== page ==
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You’ve probably seen cows enjoying a nice mouthful of grass, but why can't we do the same?

Hosted by: Michael Aranda
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Michael: Cows really do have it made. I mean, basically everywhere they look, there’s grass for them to eat! We humans don’t have it as easy. You could try eating grass, but it wouldn’t do much for you. So what’s the difference? If cows can digest grass, why can’t we?

Well, cows have the tools to digest the cellulose in grass, but we don’t. Our digestive systems just aren’t equipped for it. Cellulose is a complex carbohydrate that consists of long chains of glucose units. It makes up plant cell walls, which is why it’s found in basically all plants, like spinach, kale, and grass. Most of the plants we eat do also have some nutrients we can digest. But grass is basically all cellulose, and that cellulose is really hard to break down. Well, unless you’re an animal like a cow.

When a cow munches on some grass, it travels down its esophagus, and into its four-chambered stomach. And for every serving of grass, this actually happens more than once. After the grass gets digested a little, it passes into one of the stomach chambers called the reticulum where it forms chunks called cud. Then the chunks are regurgitated. They’re brought back up to the cow’s mouth so the cow can grind them up a bit more and break down the food even further. Eventually, the cow swallows the food again, which makes its way back to the stomach. Sounds delicious.

It’s not just cows that do this—other animals, like sheep and goats, regurgitate their food too. They’re called ruminants. The main area of the stomach is the largest chamber of the four: the rumen. It’s where the grass-digesting magic happens. See, it’s not actually the cow that’s digesting the cellulose in the grass, it’s the tiny microbes living inside the cow’s rumen. These guys do their job without oxygen, in a process known as anaerobic cellulose digestion. It involves two main steps: enzyme production and fermentation.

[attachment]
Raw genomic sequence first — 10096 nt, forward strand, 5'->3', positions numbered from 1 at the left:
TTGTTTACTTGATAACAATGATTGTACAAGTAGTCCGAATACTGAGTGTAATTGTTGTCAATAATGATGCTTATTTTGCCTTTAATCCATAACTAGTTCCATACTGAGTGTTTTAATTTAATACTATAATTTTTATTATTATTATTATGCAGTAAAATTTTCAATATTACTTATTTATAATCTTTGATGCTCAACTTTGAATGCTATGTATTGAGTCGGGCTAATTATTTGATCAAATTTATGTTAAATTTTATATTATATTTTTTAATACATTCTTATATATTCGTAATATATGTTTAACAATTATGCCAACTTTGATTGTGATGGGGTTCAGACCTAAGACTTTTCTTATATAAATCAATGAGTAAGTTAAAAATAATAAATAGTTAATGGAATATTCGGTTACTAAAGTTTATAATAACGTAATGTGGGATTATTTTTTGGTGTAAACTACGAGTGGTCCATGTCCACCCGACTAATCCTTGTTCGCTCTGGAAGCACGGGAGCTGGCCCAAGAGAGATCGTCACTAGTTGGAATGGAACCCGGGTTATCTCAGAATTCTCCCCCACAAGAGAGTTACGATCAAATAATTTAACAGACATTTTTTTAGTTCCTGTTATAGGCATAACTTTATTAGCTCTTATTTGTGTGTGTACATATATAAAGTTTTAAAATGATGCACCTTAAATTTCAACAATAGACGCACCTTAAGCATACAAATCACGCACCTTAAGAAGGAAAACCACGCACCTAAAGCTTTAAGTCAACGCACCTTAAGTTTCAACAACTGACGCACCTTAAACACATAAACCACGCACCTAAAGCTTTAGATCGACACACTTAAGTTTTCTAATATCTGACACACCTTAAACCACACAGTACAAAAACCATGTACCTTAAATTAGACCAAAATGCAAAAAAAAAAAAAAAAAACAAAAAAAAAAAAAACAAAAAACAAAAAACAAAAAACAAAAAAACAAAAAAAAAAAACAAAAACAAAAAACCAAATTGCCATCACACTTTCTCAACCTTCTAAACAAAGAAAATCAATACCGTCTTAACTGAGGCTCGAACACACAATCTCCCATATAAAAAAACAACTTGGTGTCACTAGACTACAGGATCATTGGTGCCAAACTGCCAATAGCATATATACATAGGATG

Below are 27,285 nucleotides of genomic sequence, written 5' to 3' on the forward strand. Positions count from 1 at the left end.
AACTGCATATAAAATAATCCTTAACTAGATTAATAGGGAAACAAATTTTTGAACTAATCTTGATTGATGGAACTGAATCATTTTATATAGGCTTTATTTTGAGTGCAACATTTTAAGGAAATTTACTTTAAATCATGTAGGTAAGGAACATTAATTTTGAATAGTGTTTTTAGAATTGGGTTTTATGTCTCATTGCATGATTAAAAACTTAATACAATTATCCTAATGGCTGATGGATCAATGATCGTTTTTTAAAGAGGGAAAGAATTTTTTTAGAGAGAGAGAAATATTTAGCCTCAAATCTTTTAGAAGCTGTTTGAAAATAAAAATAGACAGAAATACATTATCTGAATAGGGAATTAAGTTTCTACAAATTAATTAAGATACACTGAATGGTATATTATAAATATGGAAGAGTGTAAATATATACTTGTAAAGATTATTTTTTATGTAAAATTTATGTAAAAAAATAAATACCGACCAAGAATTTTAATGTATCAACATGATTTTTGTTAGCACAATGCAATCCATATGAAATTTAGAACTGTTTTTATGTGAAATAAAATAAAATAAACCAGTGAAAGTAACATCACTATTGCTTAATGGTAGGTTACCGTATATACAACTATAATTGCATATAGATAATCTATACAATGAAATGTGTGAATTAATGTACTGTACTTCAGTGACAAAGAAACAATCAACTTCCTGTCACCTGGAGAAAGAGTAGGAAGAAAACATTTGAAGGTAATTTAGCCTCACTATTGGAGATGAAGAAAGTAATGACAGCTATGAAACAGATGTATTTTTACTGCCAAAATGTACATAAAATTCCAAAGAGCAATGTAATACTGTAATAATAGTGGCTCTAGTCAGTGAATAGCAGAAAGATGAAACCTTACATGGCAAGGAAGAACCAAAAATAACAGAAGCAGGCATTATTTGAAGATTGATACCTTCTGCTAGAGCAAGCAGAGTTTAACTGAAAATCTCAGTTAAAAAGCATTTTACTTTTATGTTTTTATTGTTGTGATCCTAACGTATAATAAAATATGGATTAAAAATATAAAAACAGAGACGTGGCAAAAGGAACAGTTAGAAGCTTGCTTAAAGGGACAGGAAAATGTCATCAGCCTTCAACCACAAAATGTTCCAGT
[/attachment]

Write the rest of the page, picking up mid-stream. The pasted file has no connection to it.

In enzyme production, the microbes in the rumen secrete certain enzymes, like cellulase, which helps break down the cellulose. One of the main ways that’s done is by hydrolyzing the cellulose, where a chemical reaction involving water breaks the cellulose up into smaller carbohydrates like glucose. But the enzymes are the real stars of the show, acting as catalysts that kickstart the reaction.

From there, the leftover, smaller carbohydrates are fermented, meaning that they’re metabolized and converted into fatty acids like acetic acid, the acid in vinegar; butyric acid, which is found in milk; and propionic acid, an acid that’s also often used as a food preservative. These later get absorbed as nutrients. After all that, the partially-digested grass eventually reaches the abomasum, which is the acidic part of the stomach that’s similar to ours.

Here, the food is digested even more and eventually enters the cow’s small and large intestines. So, the main players in grass digestion are the microbes. Humans can’t digest grass because we don’t have those microbes to produce the enzymes we’d need to break down cellulose.

We do have the enzymes to digest other carbohydrates, like starch and simple sugars — we’re just missing the ones that digest cellulose. But what if you just take the same microbes that are in a cow’s rumen, put them in your stomach, and let them do their thing? That probably wouldn’t work, because your stomach is way too acidic for the cellulose-digesting process to happen. The

pH of your stomach is normally around 1 to 3, which is very acidic. The pH of the rumen, where the grass-digesting microbes live in cows, is closer to a more neutral 6 or 7. The microbes stop breaking down cellulose at a pH of 5.5 or lower, so putting them in your stomach wouldn’t give you the ability to digest grass.

But, there are two other potential homes for these microbes: your small and large intestines. But neither is a good choice. The pH in your small intestine is much more neutral, but the microbes might try to compete with you for the nutrients in the digested food.

And your large intestine wouldn’t be able to absorb the nutrients from the grass, so putting microbes in it to break down cellulose wouldn’t make much of a difference. Another option might be to just swallow some cellulase — like how people who are lactose-intolerant can take a pill with the lactase enzyme, which allows them to have dairy. But researchers haven’t yet developed a practical method for extracting the enzymes that would allow you to digest grass, and even if they did, we don’t know what effects it would have on your health. So as convenient as it would be to graze on your front lawn for dinner, it’s probably best to leave the grass to the cows.

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